BROWNSVILLE, Texas — One of the highest-ranking members of the Gulf Cartel has been ordered to life in federal prison following his convictions related to a large drug trafficking conspiracy involving more than 11,000 tons of marijuana.
U.S. Attorney Kenneth Magidson, Southern District of Texas, announced this sentence Tuesday along with Vincent Iglio, special agent in charge of U.S. Immigration and Customs Enforcement's (ICE) Homeland Security Investigations (HSI) San Antonio, and Javier Peña, special agent in charge of the Drug Enforcement Administration (DEA).
A jury convicted Juan Roberto Rincon-Rincon Sept. 28, 2012 following seven days of trial and less than two hours of deliberation.
On May 14, U.S. District Judge Hilda G. Tagle, who presided over the trial, ordered Rincon to serve a life sentence in federal prison. At the hearing, the court found that Rincon-Rincon was accountable for the equivalent of 10,697,100 kilograms (23,583,069 pounds or more than 11,791 tons) of marijuana as his offense conduct.
His sentence was enhanced because, during the conspiracy, Rincon-Rincon used dangerous weapons, such as: grenades, rocket launchers, homemade cannons and automatic weapons. The court also enhanced his sentence because Rincon-Rincon was a leader/organizer of the criminal activity, used violence, used body armor, bribed law enforcement officials, imported methamphetamine, and because his primary employment consisted of being a lieutenant and/or plaza boss for the Gulf Cartel.
Rincon-Rincon was further ordered to pay a $1 million fine for each of the two counts of conviction.
In handing down the sentence, Judge Tagle noted that Rincon-Rincon had made the conscious choice to participate in the conspiracy and further commented to him that "you enjoyed the fruits of that lifestyle. Now, it is time for you to deal with the consequences."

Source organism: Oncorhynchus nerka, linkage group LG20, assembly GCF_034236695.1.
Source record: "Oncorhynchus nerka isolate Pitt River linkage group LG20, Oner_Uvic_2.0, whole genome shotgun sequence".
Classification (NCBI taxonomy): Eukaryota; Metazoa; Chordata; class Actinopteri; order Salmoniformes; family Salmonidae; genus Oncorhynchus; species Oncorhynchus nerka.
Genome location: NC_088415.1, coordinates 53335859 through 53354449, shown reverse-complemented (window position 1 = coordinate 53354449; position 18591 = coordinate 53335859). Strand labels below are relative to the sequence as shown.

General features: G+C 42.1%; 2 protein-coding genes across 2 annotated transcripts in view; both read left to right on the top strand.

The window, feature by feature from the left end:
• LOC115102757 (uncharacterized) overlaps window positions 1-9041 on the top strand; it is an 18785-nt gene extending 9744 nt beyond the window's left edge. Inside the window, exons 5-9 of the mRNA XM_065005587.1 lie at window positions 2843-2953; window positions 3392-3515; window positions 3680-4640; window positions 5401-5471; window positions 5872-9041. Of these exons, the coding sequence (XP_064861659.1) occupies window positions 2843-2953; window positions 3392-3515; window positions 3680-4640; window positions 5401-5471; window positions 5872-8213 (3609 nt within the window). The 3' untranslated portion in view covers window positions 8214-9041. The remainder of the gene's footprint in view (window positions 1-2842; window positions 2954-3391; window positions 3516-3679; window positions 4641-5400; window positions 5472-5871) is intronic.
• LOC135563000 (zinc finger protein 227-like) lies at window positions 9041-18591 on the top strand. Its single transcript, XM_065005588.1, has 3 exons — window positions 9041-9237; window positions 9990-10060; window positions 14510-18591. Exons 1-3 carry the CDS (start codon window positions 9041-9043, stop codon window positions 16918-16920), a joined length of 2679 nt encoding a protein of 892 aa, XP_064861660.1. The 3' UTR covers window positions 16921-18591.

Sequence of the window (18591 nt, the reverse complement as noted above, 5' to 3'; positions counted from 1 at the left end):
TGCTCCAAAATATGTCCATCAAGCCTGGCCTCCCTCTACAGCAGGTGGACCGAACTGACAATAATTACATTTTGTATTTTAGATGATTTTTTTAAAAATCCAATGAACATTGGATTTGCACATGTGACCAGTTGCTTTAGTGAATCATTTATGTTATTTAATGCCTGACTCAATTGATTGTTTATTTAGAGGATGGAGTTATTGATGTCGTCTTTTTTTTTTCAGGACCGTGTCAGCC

"HSI agents have made it a top priority to bring stability and security to the south Texas border region, and this sentencing of Rincon-Rincon is a prime example of that policy," said Iglio. "HSI will continue its efforts in partnership with our federal, state and local partners to combat cartel-related crimes to achieve these significant results."
Rincon-Rincon, 42, from Matamoros, Mexico, was convicted of conspiracy to possess with the intent to distribute, as well as conspiracy to import into the United States more than five kilograms of cocaine and 1000 kilograms of marijuana from January 2002 until his capture Oct. 26, 2011.
"Juan Roberto Rincon-Rincon, one of the highest ranking members of the Gulf Cartel, posed a threat to the citizens of both the United States and Mexico," said Peña. "This case highlights the work of law enforcement in the Rio Grande Valley in keeping our border communities safe and ensuring Mexican drug traffickers do not find refuge in the United States."
Evidence at trial proved that more than 9,000 kilograms of marijuana was seized by the U.S. Border Patrol during the months of September and October 2011 when Rincon-Rincon was proven to be the Plaza Boss of Rio Bravo, Tamaulipas, Mexico.